The 2006 Lectures in Biology: Brain Plasticity: From Molecules to Behavior

We have come to accept the notion that, in general, only animal forms of life can extract information from past experiences and these "inputs" contribute to what we call learning. We further accept that these learned experiences can be stored and recalled (memorized) and ultimately can be re-combined and added to new experiences, a process we call creativity and imagination. The first sentence is probably not true - bacteria can learn, or can be conditioned to exhibit reproducible and predictable responses to certain external stimuli. However, the second part (referring to memory and creativity) is definitely found only in animals; it becomes progressively more complex and powerful as we ascent the evolutionary scale and reaches dramatic and apparently discontinuous hights in humans. The processes of learning and memory are functions of the cathedral of our nerve system, our brain. We become aware and utilize these functions by having them coupled to the motor systems of our various types of muscles that execute the commands the brain generates.

We know that this neuro-muscular coupling involves chemical and electrochemical fluctuations within and between the neurons, fluctuations that can propagate over long distances in very short time. We know most of the players in this "wiring diagram", several of the underlying chemical agents that evoke, help transmit and amplify the signals. We know much less about the specific events that are at the root of learning and memory associated with our neural functions. Presenting an up to date picture of the state of the art in this area is the purpose of this year's Onassis Lectures in Biology: The molecular basis of memory, learning and the integration of the learned processes into outward effective events and functions. The speakers of this event are world leaders and have innovated and repeatedly pioneered in those areas.

Some of the questions to be addressed in this meeting are:
Is there a molecular basis for memory? What are the essential chemical players in this process? How "plastic" and how permanent is this process? How brain functions get compartmentalized and what constitute boundaries of such compartments? How such compartments interact, if and when they do? What is the difference between learning and habit formation? How can some habits become addictions? What factors contribute to cellular replacement (regeneration) of brain compartments? Are such replacement processes limited to only certain foci or do they represent a general feature of the brain tissue? Can we augment such replacement processes? How outputs from individual neurons become integrated into a unified and apparently purposeful motor response? How our brains respond to space travel? Will our attempts to visit other plants be limited by the physiology of our brain? To what extent our answers to such questions can help us to controlling or repair neurological disorders?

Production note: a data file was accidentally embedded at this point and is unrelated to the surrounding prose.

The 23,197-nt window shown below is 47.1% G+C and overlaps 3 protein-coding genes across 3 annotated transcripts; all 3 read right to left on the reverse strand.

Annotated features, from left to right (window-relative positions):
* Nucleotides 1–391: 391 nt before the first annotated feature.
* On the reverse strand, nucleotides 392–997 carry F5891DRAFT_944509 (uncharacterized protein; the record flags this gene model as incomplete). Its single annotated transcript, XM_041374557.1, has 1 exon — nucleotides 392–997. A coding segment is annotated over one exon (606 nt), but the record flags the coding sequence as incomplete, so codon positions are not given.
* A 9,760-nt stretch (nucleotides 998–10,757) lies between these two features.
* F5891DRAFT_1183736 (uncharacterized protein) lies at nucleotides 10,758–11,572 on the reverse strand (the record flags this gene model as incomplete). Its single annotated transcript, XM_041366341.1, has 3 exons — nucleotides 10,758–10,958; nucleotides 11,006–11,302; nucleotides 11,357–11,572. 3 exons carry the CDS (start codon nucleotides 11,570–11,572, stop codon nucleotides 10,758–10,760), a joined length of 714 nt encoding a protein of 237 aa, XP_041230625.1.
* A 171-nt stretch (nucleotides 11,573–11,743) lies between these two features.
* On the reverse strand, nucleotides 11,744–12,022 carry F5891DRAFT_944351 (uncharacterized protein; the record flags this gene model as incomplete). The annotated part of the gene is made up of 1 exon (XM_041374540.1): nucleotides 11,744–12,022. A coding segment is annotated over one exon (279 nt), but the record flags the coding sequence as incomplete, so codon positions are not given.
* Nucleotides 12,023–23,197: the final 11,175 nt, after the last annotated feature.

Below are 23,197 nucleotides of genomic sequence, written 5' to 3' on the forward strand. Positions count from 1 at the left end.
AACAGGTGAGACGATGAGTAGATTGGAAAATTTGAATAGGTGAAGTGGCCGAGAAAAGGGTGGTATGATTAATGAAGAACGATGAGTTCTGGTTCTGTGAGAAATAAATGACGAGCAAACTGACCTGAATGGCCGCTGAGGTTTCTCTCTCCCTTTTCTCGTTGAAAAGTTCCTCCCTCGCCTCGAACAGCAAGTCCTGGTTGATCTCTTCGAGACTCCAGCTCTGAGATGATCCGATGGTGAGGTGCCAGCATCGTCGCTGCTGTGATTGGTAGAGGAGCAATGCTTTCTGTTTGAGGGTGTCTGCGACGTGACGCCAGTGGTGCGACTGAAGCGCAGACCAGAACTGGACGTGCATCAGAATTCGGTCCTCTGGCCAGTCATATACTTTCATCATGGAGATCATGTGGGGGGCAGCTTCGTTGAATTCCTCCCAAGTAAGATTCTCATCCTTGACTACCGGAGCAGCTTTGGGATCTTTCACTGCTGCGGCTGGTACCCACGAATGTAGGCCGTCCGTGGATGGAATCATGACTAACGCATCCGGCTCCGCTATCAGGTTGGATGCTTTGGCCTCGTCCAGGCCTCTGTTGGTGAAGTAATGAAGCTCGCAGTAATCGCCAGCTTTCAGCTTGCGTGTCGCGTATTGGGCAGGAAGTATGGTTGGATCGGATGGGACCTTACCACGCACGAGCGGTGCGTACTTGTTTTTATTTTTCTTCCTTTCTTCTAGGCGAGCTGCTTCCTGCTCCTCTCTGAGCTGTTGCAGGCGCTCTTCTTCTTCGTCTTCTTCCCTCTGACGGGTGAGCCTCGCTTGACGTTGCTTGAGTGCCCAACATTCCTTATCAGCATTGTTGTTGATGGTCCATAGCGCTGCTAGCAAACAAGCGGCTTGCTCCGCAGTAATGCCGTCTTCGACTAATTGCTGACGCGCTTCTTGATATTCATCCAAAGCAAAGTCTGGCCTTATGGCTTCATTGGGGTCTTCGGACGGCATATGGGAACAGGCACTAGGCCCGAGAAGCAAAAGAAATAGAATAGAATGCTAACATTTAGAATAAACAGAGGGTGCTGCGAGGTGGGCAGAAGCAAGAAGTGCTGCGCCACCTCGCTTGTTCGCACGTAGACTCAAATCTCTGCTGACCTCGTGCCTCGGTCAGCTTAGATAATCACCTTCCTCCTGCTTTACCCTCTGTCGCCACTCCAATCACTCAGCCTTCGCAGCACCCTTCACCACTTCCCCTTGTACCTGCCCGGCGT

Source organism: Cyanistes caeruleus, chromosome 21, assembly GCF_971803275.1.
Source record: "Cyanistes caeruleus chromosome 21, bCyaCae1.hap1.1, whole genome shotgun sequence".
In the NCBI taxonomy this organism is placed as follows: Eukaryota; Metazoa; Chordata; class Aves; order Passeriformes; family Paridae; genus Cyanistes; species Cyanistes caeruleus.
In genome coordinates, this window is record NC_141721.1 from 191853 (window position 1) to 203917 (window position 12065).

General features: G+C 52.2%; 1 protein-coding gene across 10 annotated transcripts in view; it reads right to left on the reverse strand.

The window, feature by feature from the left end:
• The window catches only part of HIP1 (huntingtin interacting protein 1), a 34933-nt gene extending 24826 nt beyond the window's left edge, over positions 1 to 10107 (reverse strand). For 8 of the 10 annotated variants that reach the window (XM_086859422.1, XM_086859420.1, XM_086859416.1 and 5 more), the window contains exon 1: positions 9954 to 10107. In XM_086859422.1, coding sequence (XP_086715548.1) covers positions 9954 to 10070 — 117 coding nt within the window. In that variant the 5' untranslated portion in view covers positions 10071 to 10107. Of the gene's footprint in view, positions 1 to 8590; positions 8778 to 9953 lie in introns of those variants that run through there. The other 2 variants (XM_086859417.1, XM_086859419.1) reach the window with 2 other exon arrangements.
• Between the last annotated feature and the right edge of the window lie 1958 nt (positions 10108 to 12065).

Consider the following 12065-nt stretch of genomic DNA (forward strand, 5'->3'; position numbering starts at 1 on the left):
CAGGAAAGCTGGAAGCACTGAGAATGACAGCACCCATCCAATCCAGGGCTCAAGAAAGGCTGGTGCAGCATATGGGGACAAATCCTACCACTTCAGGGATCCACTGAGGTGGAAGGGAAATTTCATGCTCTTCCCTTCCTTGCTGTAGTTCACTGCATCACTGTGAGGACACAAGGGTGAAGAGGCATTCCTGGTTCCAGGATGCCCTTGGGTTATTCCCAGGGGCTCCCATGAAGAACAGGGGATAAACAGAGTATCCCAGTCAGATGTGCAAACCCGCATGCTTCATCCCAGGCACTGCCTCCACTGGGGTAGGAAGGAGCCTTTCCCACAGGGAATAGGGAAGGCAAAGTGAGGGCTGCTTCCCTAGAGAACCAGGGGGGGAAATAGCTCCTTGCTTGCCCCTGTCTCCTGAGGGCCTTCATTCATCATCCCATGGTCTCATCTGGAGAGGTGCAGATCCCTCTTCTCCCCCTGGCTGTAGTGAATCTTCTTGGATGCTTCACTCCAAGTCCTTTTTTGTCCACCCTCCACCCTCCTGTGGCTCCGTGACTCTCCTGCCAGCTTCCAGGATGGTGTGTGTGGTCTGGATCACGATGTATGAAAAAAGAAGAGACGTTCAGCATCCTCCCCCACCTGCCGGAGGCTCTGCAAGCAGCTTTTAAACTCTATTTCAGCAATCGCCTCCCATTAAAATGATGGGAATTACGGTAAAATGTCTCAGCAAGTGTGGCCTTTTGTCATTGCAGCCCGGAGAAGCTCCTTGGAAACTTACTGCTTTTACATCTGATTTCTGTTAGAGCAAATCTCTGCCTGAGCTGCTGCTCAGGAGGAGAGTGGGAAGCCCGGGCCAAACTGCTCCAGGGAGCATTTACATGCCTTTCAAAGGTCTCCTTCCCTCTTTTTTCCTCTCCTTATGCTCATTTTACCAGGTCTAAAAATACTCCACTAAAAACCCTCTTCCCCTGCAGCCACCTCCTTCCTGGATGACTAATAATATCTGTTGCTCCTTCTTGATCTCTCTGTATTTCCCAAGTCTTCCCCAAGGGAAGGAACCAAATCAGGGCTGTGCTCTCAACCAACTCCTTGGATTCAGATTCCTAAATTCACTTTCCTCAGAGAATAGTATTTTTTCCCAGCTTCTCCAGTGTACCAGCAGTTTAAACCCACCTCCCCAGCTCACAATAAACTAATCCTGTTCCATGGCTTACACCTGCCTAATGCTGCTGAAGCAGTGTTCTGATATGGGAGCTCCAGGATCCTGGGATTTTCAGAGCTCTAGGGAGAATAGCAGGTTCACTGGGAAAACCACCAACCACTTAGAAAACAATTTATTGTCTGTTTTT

We know that brain organization can be modified by our experience and such modifications are thought to contribute to the expression of biological individuality. The structure of human brain although conforming to the general framework provided by the genetic information, is nevertheless under continuous reform by the electrical activity of the brain itself, including experience-dependent activity. It has been suggested that a "paradox" of the evolution of the human species is the selection of genes that allow the species to "escape" genetic determinism by endowing it with considerable plastic changes of brain architecture and ultimately human behavior. Therefore the ultimate structure of our brain is as much a result of our personal history and is not simply confined to pre-determined, inflexible networks. As the famous British neurobiologist Steve Rose has said: Not all is in our genes.

Eric Kandel
Prof., Columbia University, New York
Nobel Prize (2000) in Medicine

Apostolos Georgopoulos
Prof., University of Minnesota Medical School

Ann Graybiel
Prof., Massachusetts Institute of Technology, Boston

James Lackner
Prof., Brandeis University, Boston

Fernando Nottebohm
Prof., The Rockefeller University, New York

Panayiota Poirazi
Assoc. Researcher, Institute of Molecular Biology and Biotechnology, FORTH

Irini Skaliora
Researcher, IIBEAA, Academy of Athens
Monday 17 July 09:00 -09:45 r g i s t r a t i o n
  09:45 - 10:00 Welcome speech by G.Thireos, Director of IMBB/ FORTH
  10:00 - 11:15 "The Molecular Logic of Long Term
Memory Storage"   by Eric Kandel
  11:15 - 11:45 B r e a k
  11:45 - 13:00 "Animal Models of Mental Disorders"   by  Eric Kandel
  13:00 - 14:30 L u n c h  
Tuesday 18 July 09:30 - 10:45 " Building Neural representations of Habits " by Ann Graybiel
  10:45 - 11:15 B r e a k
  11:15 - 12:30 "Extreme Habits: Toward Molecular Mechanisms" by Ann Graybiel
  12:30 - 14:00 L u n c h  B r e a k
  14:00 - 15:30 "Developmental Plasticity across the senses: learning to match sound and vision by Irini Skaliora
Wednesday 19 July 09:30 - 10:45 "Neural Mechanisms of Serial Order and Memory Scanning"  by  > Apostolos Georgopoulos
  10:45 - 11:15 B r e a k
  11:15 - 12:30 "Neural Mechanisms of Serial Order and Memory Scanning"  by >Apostolos Georgopoulos
  12:30 - 14:00  L u n c h  B r e a k 
  20:00 "The Long and Short of Long Term Memory " by  Eric Kandel - PUBLIC LECTURE
Thursday 20 July 09:30 - 10:45 "Vocal Ontogeny in Songbirds: Models for Vocal Learning"  by  Fernando Nottebohm
  10:45 - 11:15 B r e a k
  11:15 - 12:30 "Neuronal replacement in Adult Brain and its Possible relation to Learning"  by  Fernando Nottebohm
12:30 - 14:00 L u n c h   Break
  14:00 - 15:30 "The Multiplicative Neuron"  by  Panayiota Poirazi
Friday 21 July 09:30 - 11:15 "Human Sensory-Motor Adaptation to Non-terrestrial Force Environments"  by James Lackner
  11:15 - 11:45 B r e a k
  11:45 - 12:30 Closing remarks
  12:30 - 14:00 L u n c h